5 Hardest Languages of the World
The difficulty of learning a language differs from language to language. For instance, some languages require more effort to learn than others. Students are not all created equal, which means that a language that is one of the hardest languages to learn for an English speaker might be easy for someone who speaks Russian or Mandarin. The following are the five most difficult languages to learn, as viewed by native English speakers.
1 – Mandarin
Due to China’s enormous population, Mandarin is also known as Standard Chinese, making it the most widely used language in the world. In 2014, Ethnologue, a think tank that analyzes world languages, found that approx. 1.198 billion people spoke Mandarin.
It would make any linguist’s head spin simply by looking at the writing system; the characters, which resemble complex drawings, seem endless. Simplified Chinese script makes writing easier, but it’s yet another system that students will need to acquire.
The simplified Chinese system is not only difficult for westerners, but those who grew up speaking Cantonese may have difficulty as well, since it’s less prevalent in Hong Kong, Macau, Taiwan, and overseas communities.
The primary tone for each character (five if you count the neutral tone) is four. You can tell the difference between your mother and a horse by the way you say a word, like ma, with the wrong tone. For more, you can read top 10 hardest languages to learn.
2 – Arabic
A beautiful flowing script immediately identifies Modern Standard Arabic, also known as Literary Arabic. It’s actually much more difficult to learn the Arabic alphabet than to speak and write the language.
In the construction of words, three primary consonants determine all the grammatical and descriptor characteristics of what one wishes to convey (case, quantity, gender, parts of speech, etc.). The lack of vowels makes translation more difficult for students.
Additionally, speaking is not much easier due to the wide variety of dialects across nations.
3 – Japanese
This list might start off with Mandarin, Hungarian, or Finnish, but we’re starting with Japanese, which is ranked as one of the hardest languages to learn by the Foreign Service Institute, a government organization that trains employees of the U.S. foreign affairs community.
It isn’t too difficult to learn the two main Japanese alphabets since they are finite. The Japanese language uses hiragana, while the foreign language uses katakana. Does that make sense? There’s still more to come.
Things get even more confusing when you add kanji, which is derived from Chinese characters. The native Japanese speed is really fast, and speaking it isn’t an easy task.
4 – Finnish
Finland is part of the Finno-Ugric language family along with Estonia and Hungary. Although the different languages like these languages are rooted in Europe, they lack Germanic or Latin influences, making them difficult for English speakers.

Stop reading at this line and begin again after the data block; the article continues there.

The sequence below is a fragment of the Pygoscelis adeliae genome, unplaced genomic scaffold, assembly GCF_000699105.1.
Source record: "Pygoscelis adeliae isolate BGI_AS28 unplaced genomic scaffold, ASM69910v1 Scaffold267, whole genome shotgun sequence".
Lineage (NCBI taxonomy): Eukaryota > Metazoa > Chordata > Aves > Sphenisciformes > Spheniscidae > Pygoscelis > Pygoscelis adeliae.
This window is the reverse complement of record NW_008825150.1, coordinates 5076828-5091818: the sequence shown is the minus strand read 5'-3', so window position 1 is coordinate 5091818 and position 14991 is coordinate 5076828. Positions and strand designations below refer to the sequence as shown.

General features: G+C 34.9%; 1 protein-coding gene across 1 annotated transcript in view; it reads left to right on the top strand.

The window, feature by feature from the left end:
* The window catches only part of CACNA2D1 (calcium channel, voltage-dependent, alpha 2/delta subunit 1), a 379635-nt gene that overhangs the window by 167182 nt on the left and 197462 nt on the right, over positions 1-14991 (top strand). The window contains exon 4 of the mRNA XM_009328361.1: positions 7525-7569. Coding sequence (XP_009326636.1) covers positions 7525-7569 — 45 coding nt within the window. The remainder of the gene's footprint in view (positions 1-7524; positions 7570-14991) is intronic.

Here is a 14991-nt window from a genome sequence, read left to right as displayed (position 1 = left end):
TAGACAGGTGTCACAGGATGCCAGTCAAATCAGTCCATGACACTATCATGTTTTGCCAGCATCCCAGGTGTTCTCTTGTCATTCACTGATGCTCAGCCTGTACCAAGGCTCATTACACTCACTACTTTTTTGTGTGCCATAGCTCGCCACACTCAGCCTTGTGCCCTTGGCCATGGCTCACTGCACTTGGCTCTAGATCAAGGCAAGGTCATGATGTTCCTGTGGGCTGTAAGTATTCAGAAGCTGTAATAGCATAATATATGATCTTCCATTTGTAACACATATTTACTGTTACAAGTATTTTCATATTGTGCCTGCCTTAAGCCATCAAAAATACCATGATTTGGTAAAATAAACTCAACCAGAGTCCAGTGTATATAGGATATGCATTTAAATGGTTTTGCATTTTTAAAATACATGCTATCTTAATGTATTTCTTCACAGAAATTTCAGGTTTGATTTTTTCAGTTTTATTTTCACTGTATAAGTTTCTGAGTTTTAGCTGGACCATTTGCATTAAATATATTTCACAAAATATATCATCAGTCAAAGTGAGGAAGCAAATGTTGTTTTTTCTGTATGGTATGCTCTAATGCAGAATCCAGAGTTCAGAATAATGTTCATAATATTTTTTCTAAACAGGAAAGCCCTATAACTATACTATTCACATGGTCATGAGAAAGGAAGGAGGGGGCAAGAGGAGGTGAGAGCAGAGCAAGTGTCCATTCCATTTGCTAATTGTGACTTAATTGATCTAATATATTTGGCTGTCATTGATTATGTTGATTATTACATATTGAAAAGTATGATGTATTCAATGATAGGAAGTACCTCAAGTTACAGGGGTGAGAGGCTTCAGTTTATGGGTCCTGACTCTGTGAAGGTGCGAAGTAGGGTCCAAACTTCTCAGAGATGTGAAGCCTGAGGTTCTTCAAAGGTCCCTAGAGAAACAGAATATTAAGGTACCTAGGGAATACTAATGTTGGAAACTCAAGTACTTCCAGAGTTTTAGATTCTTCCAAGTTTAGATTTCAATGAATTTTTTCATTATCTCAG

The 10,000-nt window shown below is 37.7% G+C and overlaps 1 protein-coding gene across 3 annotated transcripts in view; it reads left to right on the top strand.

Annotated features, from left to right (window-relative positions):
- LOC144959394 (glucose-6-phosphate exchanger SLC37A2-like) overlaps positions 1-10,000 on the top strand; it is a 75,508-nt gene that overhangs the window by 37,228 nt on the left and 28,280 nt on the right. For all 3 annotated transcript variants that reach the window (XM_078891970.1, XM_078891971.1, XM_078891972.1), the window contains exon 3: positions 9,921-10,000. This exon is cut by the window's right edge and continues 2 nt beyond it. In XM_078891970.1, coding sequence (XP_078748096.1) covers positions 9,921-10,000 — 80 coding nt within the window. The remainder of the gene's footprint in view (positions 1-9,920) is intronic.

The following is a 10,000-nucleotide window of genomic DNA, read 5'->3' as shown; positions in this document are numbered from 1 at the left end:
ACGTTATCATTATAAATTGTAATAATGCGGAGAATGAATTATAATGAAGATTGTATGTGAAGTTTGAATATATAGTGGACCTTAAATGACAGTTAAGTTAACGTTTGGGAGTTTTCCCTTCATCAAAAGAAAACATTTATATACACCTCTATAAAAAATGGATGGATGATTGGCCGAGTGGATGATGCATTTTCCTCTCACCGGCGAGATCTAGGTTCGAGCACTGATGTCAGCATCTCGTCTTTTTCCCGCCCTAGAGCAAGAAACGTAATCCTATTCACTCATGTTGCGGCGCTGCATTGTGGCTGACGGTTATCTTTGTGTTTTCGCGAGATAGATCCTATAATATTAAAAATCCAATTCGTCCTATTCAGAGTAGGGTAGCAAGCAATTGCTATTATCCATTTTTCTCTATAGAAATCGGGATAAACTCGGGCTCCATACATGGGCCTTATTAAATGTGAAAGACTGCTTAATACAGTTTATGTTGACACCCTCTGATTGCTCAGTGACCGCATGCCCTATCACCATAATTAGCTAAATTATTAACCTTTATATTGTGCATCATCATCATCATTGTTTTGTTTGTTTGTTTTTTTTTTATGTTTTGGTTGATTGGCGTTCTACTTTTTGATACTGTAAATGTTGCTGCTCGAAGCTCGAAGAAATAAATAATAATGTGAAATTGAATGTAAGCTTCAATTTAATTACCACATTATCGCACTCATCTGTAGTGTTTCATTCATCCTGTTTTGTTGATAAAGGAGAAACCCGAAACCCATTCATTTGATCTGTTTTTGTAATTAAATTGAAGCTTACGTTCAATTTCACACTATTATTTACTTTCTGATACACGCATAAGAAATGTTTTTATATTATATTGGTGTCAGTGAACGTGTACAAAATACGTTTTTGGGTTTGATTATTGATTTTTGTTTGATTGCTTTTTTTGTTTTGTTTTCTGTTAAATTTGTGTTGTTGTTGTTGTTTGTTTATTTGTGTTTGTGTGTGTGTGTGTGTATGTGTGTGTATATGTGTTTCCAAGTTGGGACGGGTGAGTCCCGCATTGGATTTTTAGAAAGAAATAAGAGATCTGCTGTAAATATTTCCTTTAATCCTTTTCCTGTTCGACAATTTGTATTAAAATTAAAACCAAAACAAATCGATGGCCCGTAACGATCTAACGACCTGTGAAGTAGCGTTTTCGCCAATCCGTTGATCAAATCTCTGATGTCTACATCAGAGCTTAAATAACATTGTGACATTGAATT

The similarities between Finnish and Hungarian have made it a difficult language to learn, but to say they are very similar is a stretch. Both Finnish and Estonian are Finnish-Ugrian languages (Estonian is also in this club), a result of foreign invasions in the past.
As opposed to Hungarian, Finnish only has fifteen different tenses. Depending on what you want to say, words can grow in length in Hungarian. Elven language almost appears magical in The Lord of the Rings due to Tolkien’s use of it.
5 – Polish
Consonants are important in Polish. It is intimidating even to say “hello”: cześć. Attempting to pronounce Polish words can be difficult for English speakers. Likewise, understanding the rules of the language is difficult.
With seven cases, each of which is governed by seven grammatical genders (yes, seven), constructing a sentence might feel like a mental calculation. Numbers provide a good example of the language’s difficulty: there are 17 possible combinations for each number.
It’s always difficult to identify which languages are easy or difficult. There is no way to tell for sure if a language is easy to learn. Often, people base their opinions on their native language for this or to create a ranking system.
A person’s proximity to their native language is the biggest factor when it comes to how easy it is to learn a language. If a Korean or Japanese learner took on Mandarin, it would seem a lot less daunting than if they were an English speaker. We will return to this idea later.
Furthermore, a person’s unique language learning experience and abilities need to be considered. A person who learned Italian easily is likely to tell you that it’s an easy language to learn. Although that may not always be the case… So yeah, these types of rankings are always quite subjective and largely dependent on the creator.
I won’t pretend that we developed our list of the hardest languages to learn by a purely scientific, objective process.